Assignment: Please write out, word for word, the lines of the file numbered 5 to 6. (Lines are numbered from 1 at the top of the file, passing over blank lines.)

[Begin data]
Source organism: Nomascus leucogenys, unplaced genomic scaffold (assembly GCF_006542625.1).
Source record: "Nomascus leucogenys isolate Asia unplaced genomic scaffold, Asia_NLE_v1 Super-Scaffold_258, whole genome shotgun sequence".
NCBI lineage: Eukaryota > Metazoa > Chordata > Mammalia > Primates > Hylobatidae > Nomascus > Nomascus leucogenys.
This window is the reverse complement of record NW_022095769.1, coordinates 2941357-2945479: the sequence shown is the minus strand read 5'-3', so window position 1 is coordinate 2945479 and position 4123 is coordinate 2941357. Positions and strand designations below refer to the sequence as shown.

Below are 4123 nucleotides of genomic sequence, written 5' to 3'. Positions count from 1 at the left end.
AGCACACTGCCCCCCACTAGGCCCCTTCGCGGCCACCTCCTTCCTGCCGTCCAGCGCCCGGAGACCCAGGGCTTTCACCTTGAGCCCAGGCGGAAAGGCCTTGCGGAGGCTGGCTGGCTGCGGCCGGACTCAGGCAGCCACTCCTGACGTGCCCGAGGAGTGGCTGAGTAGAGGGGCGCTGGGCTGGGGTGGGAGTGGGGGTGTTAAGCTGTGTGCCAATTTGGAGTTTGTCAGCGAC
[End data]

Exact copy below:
Below are 4123 nucleotides of genomic sequence, written 5' to 3'. Positions count from 1 at the left end.
AGCACACTGCCCCCCACTAGGCCCCTTCGCGGCCACCTCCTTCCTGCCGTCCAGCGCCCGGAGACCCAGGGCTTTCACCTTGAGCCCAGGCGGAAAGGCCTTGCGGAGGCTGGCTGGCTGCGGCCGGACTCAGGCAGCCACTCCTGACGTGCCCGAGGAGTGGCTGAGTAGAGGGGCGCTGGGCTGGGGTGGGAGTGGGGGTGTTAAGCTGTGTGCCAATTTGGAGTTTGTCAGCGAC